Mother of the Americas youth group promotes vocations

By Joyce Duriga | Editor
Wednesday, March 13, 2024

Mother of the Americas youth group promotes vocations

Members of the St. Aloysius Youth Group at Our Lady of the Americas Parish, 2226 S. Whipple St., serve at Mass on March 3, 2024. The group serves the noon Mass each Sunday along with special occasions during the year. Members, all young men, must be open to God’s will for them and to discerning a vocation to priesthood. They meet regularly throughout the year with priests and seminarians for spiritual and social gatherings and take part in events through the Office for Vocations. (Karen Callaway/Chicago Catholic)
Seminarian and transitional deacon Cristian Garcia talks with Michael Gomez Hernandez before Mass in the chapel. (Karen Callaway/Chicago Catholic)
Harley Lema puts on his vestments before Mass begins. (Karen Callaway/Chicago Catholic)
Dante Hernandez lights the candles in the sanctuary before Mass. (Karen Callaway/Chicago Catholic)
Jair Gomez lights the incense in the sacristy that he will carry during the opening procession. (Karen Callaway/Chicago Catholic
Maryknoll Deacon Charles goes over last minute details with Boris Alacantar and Jair Gomez before Mass begins. (Karen Callaway/Chicago Catholic)
Joseph Martinez speaks over the phone to another member making his way to the church. (Karen Callaway/Chicago Catholic)
Father Tom Boharic, pastor, leads the group in a prayer before they serve at Mass. (Karen Callaway/Chicago Catholic)
Jair Gomez carries the incenser as he approaches the sanctuary during the opening procession. (Karen Callaway/Chicago Catholic)
Axel Gonzalez joins Boharic as they bow toward the altar during Mass. (Karen Callaway/Chicago Catholic)
The Sanctus bells next to the altar. One of the young men rang the bells during the consecration to draw attention to the precise moment when transubstantiation – the conversion of the bread and wine into the body and blood of Christ – takes place. (Karen Callaway/Chicago Catholic)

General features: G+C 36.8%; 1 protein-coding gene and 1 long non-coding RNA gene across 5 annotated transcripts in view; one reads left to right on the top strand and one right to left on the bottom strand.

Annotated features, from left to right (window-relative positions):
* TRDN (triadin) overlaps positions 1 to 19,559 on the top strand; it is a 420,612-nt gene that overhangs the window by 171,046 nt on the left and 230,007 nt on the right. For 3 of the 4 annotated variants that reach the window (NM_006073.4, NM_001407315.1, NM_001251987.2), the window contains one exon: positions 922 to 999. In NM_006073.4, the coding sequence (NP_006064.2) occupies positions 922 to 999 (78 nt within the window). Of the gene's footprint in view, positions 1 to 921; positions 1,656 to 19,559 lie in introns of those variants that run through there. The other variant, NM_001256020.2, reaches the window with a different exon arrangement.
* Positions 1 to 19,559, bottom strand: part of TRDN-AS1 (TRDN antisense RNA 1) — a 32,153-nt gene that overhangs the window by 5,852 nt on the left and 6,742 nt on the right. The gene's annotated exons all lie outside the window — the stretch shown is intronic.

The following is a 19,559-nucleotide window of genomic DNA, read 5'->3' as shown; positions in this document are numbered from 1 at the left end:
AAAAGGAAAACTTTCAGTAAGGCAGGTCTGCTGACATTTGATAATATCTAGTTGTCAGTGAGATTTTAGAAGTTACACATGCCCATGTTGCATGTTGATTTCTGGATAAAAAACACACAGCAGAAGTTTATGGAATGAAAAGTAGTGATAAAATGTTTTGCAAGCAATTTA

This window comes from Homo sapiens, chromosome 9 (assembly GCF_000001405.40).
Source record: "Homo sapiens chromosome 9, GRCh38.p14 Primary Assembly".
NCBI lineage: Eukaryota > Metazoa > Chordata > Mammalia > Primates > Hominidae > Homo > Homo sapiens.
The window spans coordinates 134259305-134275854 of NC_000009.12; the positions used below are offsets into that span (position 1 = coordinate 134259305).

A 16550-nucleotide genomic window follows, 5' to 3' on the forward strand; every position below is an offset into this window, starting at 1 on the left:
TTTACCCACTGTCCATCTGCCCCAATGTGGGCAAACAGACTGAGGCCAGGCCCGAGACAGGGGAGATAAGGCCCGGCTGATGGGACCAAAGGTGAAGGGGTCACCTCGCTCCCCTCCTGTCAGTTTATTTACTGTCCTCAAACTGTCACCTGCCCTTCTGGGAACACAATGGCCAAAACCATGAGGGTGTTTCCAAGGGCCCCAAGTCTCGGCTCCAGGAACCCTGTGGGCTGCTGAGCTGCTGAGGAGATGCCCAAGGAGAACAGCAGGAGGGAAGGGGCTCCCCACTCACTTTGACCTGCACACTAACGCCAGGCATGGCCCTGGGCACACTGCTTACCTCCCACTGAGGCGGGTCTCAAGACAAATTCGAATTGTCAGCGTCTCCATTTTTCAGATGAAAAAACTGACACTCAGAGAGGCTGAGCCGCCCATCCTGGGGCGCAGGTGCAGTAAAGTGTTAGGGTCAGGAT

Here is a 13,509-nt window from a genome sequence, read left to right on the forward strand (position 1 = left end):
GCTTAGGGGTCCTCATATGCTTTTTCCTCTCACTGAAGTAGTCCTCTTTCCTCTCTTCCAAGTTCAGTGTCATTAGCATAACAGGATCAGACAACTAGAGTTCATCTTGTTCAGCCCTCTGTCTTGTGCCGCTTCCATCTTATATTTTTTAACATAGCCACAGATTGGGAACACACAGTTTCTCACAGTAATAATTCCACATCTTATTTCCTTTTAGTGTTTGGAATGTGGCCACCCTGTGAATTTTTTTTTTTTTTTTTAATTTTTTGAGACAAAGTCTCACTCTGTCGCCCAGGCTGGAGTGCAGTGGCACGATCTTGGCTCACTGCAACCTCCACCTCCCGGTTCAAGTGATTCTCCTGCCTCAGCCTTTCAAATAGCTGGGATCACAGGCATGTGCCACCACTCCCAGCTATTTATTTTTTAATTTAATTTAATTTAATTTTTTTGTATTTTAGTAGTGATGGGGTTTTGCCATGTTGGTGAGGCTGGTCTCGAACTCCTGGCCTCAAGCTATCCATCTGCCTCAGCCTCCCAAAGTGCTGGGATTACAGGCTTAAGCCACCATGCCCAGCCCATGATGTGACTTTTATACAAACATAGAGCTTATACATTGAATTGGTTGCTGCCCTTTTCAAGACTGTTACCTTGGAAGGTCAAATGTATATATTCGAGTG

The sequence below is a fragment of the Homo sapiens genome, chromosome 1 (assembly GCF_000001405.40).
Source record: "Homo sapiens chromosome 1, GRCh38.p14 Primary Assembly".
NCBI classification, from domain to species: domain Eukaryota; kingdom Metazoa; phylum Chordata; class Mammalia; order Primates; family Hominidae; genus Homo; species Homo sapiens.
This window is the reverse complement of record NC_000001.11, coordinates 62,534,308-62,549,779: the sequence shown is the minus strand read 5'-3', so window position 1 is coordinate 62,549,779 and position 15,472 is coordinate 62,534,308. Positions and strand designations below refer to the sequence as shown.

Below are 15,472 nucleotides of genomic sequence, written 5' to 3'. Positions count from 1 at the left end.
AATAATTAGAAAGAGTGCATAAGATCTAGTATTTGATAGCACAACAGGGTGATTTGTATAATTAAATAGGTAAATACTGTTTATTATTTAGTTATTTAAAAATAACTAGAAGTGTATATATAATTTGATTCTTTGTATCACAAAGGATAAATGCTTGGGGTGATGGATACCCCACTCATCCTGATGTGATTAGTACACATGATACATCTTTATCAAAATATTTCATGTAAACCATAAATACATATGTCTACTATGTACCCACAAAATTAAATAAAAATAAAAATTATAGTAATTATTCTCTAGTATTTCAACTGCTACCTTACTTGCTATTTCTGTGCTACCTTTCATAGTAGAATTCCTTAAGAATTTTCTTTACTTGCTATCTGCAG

Damian Villafranca waits for other servers before heading into the sanctuary. They enter the sanctuary through the sacristy and an unused side chapel. (Karen Callaway/Chicago Catholic)
The young men assist Agony with the incense before the Gospel reading. (Karen Callaway/Chicago Catholic)
The servers kneel by the tabernacle as Communion draws to a close. (Karen Callaway/Chicago Catholic)
Agony assists Boharic during Mass. (Karen Callaway/Chicago Catholic)
The young men kneel along with Father Tom Boharic and Maryknoll Deacon Charles Agony after the Eucharist is returned to the tabernacle. (Karen Callaway/Chicago Catholic)
The young men tend to their stations after the final procession, placing items they used during Mass in their designated places. (Karen Callaway/Chicago Catholic)
The members who served Mass on March 3 pose for a group photo following Mass. (Karen Callaway/Chicago Catholic)

Mother of the Americas Parish in Little Village has a unique youth group dedicated to promoting vocations to the priesthood.

St. Aloysius Youth Group, named after the patron of youth, draws young men ages 13 to 18 from across the archdiocese. Up to 30 teens participate from the North, West and South Sides of Chicago as well as the South suburbs. The only requirements to join are a desire to learn more about their faith and being open to whatever God is calling them to do in life, including the priesthood.

One of the group’s regular activities is serving noon Mass on Sundays. Members take the responsibility very seriously.

“We like to have things a little more professional, more structured,” said Joseph Martinez, 16, who is the group’s leader. “We want people to have peace when they look at the altar.”

The boys come early to Mass to vest in light blue cassocks and capes — the color is a nod to Mary, to whom they are dedicated — and white surplices. They wear black clothing and dress shoes underneath.

Once vested, the boys go into an unused side chapel to socialize and prepare for Mass. They set up the altar, and then, throughout Mass, they are in and out of the sacristy lighting incense, bringing out candles and the processional cross and more. During Communion, they assist extraordinary ministers.

Following Mass, group members usually go to the parish social center to play basketball and eat, Martinez said. Many of the boys also participate in archdiocesan vocation events for teens.

There is no set schedule for the group, except for the 12th of each month, when they have a Mass for Our Lady of Guadalupe. They also take part in events like bonfires, meals at the parish or visiting other parishes to see their cultures and architecture.

“A lot of who we recruit are friends of friends, and we get them in and they change their life and really love it,” Martinez said. “As long as you’re willing to let God into your life to discern what is it that you are called to in your life with God’s help, anybody is invited.”

Members do not all come to Mass each week, but they turn out for social events and special Masses like the feast of St. Juan Diego on Dec. 9.